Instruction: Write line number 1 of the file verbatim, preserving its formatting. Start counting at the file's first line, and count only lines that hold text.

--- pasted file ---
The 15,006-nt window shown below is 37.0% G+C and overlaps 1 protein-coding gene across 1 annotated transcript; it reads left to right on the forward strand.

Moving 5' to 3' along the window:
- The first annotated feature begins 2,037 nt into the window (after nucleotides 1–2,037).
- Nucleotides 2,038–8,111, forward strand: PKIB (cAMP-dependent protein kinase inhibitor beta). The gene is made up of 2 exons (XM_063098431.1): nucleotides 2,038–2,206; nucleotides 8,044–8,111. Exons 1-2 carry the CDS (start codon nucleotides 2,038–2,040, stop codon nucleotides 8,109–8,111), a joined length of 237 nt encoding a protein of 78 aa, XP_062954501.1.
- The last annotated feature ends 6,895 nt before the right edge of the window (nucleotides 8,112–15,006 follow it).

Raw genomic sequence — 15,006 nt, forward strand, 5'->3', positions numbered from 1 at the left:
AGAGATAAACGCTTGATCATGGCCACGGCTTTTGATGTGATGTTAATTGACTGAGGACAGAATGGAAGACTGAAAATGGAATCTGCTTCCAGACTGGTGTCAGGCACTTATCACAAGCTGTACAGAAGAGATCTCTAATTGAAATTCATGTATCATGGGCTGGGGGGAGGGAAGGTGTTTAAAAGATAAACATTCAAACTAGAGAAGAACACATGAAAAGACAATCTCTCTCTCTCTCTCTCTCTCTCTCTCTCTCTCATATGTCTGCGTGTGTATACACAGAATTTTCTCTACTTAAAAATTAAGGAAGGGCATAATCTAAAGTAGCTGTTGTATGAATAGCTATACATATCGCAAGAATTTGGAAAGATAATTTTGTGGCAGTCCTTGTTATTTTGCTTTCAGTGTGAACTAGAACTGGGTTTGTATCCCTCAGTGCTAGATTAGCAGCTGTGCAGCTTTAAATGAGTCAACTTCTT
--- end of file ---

The 15,006-nt window shown below is 37.0% G+C and overlaps 1 protein-coding gene across 1 annotated transcript; it reads left to right on the forward strand.